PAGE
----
"We are not aware of any occasion of when the Government has lawfully made changes to extend the copyright exceptions pursuant to [the provisions of] the ECA other than when such changes were required by EU law. [We] support any purpose or objective in respect of protecting copyright effectively by maintaining higher penalties for copyright offences. But [we] strongly dispute the way in which it is being proposed to achieve that stated purpose and objective in the current wording of Clause 66," the consortium said in its letter.

Last year the Intellectual Property Office (IPO) told Out-Law.com that Parliament already has the power to change the rules around exceptions to copyright through secondary legislation.

"The power to introduce, narrow or extend copyright exceptions through new regulations already exists under the European Communities Act," the IPO spokesman said. "However, the maximum penalty that can be levied for any offence under regulations introduced through the powers of that Act is two years indictment. This is in contrast to the maximum penalty of ten years imprisonment that infringers can be sentenced to under the Copyright, etc. and Trade Marks (Offences and Enforcement) Act 2002."

"The Government needs to be able to react to decisions of domestic courts and those of the Court of Justice of the European Union and introduce any necessary changes quickly into UK law. Parliament cannot use a statutory instrument passed under the European Communities Act to achieve that compliance without reducing the maximum penalty for infringement to two years imprisonment," he said.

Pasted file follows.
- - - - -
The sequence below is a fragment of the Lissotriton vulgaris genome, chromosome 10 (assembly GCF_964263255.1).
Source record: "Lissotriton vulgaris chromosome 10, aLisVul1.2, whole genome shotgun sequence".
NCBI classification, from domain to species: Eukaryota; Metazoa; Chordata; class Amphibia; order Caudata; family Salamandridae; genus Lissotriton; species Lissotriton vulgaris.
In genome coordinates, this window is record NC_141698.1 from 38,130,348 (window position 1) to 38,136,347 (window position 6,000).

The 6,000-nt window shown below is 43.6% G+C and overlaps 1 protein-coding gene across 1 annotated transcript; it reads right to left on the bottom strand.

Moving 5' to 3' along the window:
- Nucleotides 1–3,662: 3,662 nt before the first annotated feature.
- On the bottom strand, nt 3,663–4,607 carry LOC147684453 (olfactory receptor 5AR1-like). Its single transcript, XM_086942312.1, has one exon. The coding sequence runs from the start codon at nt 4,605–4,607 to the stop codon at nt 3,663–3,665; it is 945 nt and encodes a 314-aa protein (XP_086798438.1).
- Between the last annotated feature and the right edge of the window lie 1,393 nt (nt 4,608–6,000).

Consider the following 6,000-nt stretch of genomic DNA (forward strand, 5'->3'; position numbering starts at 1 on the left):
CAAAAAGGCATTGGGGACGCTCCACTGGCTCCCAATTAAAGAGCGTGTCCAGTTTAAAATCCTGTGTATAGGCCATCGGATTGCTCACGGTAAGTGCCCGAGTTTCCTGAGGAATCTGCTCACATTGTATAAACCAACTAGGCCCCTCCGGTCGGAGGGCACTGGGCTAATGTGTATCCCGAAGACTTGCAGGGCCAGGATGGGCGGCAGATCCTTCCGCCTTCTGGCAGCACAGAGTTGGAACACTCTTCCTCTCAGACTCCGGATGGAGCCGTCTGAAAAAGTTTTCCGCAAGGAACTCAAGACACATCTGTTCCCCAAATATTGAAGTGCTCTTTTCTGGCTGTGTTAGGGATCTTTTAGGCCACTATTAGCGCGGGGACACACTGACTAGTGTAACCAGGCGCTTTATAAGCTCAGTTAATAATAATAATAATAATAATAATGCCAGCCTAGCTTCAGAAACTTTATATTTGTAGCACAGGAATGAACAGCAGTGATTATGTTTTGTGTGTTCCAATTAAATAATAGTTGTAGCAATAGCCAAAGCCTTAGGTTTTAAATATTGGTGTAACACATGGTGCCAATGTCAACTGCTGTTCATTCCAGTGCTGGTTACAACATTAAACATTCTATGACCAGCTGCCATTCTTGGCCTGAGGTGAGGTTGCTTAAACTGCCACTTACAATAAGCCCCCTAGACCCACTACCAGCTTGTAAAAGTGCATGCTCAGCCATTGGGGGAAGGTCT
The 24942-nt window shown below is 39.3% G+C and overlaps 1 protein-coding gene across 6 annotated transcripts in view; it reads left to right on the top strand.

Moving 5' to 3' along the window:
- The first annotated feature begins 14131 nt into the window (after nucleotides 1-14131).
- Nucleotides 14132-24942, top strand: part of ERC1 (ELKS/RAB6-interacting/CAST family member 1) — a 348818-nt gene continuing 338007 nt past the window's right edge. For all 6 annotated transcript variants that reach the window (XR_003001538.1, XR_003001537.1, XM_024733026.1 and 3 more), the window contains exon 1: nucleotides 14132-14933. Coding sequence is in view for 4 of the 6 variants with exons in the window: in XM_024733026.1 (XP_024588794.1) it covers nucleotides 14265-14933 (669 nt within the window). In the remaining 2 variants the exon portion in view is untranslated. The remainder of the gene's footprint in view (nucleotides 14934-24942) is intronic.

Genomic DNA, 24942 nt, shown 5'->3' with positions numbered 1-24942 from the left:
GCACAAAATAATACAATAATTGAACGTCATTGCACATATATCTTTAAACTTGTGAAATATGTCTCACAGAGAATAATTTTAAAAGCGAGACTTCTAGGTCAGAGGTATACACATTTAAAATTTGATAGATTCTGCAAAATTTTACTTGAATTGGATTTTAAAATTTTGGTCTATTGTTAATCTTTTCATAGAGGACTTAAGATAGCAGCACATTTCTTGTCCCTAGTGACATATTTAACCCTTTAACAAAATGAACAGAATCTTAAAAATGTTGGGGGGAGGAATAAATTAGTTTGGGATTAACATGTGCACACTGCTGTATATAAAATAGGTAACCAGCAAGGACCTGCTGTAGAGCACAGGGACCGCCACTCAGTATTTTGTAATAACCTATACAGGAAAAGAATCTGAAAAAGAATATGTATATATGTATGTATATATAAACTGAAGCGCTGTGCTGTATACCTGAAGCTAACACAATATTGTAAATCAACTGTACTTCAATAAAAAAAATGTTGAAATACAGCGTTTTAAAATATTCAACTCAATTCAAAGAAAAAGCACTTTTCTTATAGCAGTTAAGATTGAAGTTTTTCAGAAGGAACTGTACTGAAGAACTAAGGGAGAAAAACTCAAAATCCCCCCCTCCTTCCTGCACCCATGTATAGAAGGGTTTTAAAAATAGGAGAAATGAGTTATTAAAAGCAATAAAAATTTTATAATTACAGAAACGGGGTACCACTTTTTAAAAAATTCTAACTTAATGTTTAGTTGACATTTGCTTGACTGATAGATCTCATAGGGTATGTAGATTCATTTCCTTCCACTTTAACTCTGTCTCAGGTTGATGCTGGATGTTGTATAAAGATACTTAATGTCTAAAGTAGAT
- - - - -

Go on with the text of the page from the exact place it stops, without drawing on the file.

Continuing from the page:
Under the European Communities Act Government ministers or departments have the right to introduce new orders, rules, regulations or schemes, in order to implement EU laws into national law in the UK, subject to some restrictions.

Vince Cable has previously offered his "assurances" that future changes to copyright law would be subject to "proper parliamentary scrutiny" and that, in practice, the "order-making" powers would be used to "maintain the level of criminal penalties" for infringement.

However, the media consortium said that it believes the Government can achieve that "stated purpose" without having to bring the copyright exception reforms, to which the penalties would relate, in through statutory instrument.

"[We] ... have fundamental and very serious concerns about the true scope of the powers proposed by Clause 66, whether those powers are indeed ones that already exist under the ECA, and consequently the lawfulness and propriety of the action taken to promote Clause 66 in the ERR Bill in its current form, given the stated purpose and objectives that are said to underpin it," the consortium said in its letter to the Business Secretary.

Last month the IPO outlined plans to reform rules around some existing exceptions to copyright as well as to introduce some new exceptions into the UK framework. At the time it said it would introduce draft legislation next year, with the reforms contained in statutory instruments. It claimed this approach would "minimise disruption to stakeholders, make best use of Parliamentary time and ensure that the revised system is implemented in a clear and consistent manner". The reforms should come into force in October this year, it added.